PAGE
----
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Royal Oak

Published March 6, 2013

Giant inflatable colon promotes Colorectal Cancer Awareness Month

Beaumont suggests screenings for those 50 years and older

» click to enlarge «
Dr. Harry Wasvary, left, and Southfield resident Marti Kay Carter look over a description of Crohn’s disease inside a giant inflatable colon that was on display Feb. 27 at Beaumont Hospital in Royal Oak.

ROYAL OAK — March is Colorectal Cancer Awareness Month and Beaumont Hospital kicked it off with a bang, allowing patrons to walk through a giant inflatable colon last week.

On display Feb. 27-March 1, the giant colon provided an educational backdrop for several colon-related diseases, but specifically on colon cancer.

“March is Colorectal Cancer Awareness Month, so we’re very much promoting screening for a colonoscopy,” said Dr. Harry Wasvary, director of the Colorectal Multidisciplinary Tumor Clinic at Beaumont Hospital in Royal Oak. “This is the most support we’ve gotten from the hospital.

“If you have bleeding, change of bowel habits, weight loss you can’t account for, you need to come in. We’re looking for the polyps, because small polyps become larger polyps. About one-third of all people have polyps growing in them.”

Wasvary said polyps are not always cancerous, but their removal is recommended to be better safe than sorry.

“About one in 15 will develop colon cancer in their lifetime,” Wasvary said. “The most important thing is check your birth date. We’re really proactive.”

The recommended age to get checked for colon cancer is 50. However, Wasvary said there are some situations that move the necessary check-up age sooner.

“The African-American population, there’s a higher risk and we recommend you bring it down five to 10 years,” Wasvary said. “Or if you have a family history. We start 10 years younger than the person who had it.

“Ten percent of all people coming to us with a cancer are under age 50. Almost 40 percent don’t come till after age 75.”

Wasvary said bleeding is the most common indicator, bringing about 30 percent of colon cancer patients to Beaumont. Another 20-30 percent have family histories, with the rest finding out during routine screenings.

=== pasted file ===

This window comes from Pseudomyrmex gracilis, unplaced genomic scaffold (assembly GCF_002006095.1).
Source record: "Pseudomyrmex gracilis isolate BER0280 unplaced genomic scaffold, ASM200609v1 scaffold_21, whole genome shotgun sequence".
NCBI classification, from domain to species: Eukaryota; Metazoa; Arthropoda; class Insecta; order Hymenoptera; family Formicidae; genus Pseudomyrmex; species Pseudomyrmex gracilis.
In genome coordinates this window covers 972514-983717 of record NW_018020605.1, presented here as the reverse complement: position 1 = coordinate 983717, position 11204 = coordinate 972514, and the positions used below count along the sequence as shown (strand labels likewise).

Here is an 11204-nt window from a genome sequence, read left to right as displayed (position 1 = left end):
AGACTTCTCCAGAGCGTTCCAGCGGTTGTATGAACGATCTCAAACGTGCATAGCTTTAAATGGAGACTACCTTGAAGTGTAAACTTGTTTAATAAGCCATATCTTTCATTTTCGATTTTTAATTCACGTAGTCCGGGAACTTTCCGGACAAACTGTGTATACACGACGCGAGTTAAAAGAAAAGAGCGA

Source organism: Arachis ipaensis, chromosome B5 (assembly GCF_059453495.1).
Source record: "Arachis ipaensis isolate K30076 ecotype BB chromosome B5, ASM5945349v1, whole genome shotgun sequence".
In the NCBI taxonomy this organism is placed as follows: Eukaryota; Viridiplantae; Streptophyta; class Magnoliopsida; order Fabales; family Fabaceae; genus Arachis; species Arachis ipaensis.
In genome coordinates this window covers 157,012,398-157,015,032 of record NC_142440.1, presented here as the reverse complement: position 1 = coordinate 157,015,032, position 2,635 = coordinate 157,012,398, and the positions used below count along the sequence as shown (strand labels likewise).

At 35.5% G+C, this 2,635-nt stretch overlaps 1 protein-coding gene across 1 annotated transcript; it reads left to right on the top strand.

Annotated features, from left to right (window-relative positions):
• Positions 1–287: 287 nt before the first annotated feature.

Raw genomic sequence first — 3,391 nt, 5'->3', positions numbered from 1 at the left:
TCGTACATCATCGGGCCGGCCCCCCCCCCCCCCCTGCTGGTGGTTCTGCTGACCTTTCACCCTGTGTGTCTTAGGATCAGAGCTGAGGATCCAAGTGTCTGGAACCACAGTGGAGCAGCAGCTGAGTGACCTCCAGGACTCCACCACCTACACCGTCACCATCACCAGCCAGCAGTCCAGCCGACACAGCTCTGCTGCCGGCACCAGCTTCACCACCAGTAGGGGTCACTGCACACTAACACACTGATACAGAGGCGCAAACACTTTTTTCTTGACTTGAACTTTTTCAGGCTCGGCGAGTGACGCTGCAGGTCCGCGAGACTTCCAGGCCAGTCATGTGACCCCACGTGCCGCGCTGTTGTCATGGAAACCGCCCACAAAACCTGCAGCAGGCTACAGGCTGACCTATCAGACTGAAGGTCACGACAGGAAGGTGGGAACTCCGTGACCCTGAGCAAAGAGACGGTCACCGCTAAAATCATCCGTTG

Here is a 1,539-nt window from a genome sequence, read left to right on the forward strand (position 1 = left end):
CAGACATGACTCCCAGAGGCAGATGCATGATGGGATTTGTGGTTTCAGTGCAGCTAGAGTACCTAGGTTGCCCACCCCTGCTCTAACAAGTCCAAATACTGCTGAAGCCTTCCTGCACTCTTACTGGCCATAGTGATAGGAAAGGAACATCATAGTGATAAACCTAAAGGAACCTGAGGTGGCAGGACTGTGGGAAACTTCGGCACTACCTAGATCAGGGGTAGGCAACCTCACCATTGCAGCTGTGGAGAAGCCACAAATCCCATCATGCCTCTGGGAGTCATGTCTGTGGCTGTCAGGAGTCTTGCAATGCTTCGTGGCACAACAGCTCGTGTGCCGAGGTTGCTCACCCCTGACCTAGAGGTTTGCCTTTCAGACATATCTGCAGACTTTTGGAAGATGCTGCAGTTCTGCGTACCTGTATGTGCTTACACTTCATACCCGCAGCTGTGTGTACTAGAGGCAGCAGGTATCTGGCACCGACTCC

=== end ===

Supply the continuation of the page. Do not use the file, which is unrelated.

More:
Southfield resident Marti Kay Carter, 54, found out she had colorectal cancer at age 49, and it was already in the third stage. A personal trainer at Bally Total Fitness by day, Carter said she ate healthy and figured out something was wrong when her bowel movements went from 6-12 inches two or three times per day down to once per week. She visited her gynecologist, who recommended she get a colonoscopy.

“Somewhere along there, I fell off the wagon,” Carter said. “I wasn’t having any more bowl movements or even passing gas.”

Diagnosed with cancer on a Thursday in March 2008, she had surgery four days later, which was followed by chemotherapy, 33 rounds of radiation and three more months of chemo.

“Once you do chemo and radiation, there’s always other things going wrong,” Carter said. “It’s better to just go get tested. It’s kind of important that people do get screened.

“From what I understand, everybody’s got some sort of cancer floating through their body, but it’s just whether these cancer-fighting agents are turned on or not.”

Wasvary said a colonoscopy screening decreases the mortality rate from the cancer, if any is found.

Carter also recommended a Lynch syndrome blood test for genetic issues, as well as a CEA level — which stands for carcinoembryonic antigen — to determine if there’s any cancer in an individual’s system.

“The CEA levels become the marker for if there’s recurrent cancer,” Carter said, noting CEA levels should be between zero and five to be cancer-free. “I think diet is really important for people. Eating these fat foods and processed food is really not good for you. I think (chronic) stress kind of adds to it.”

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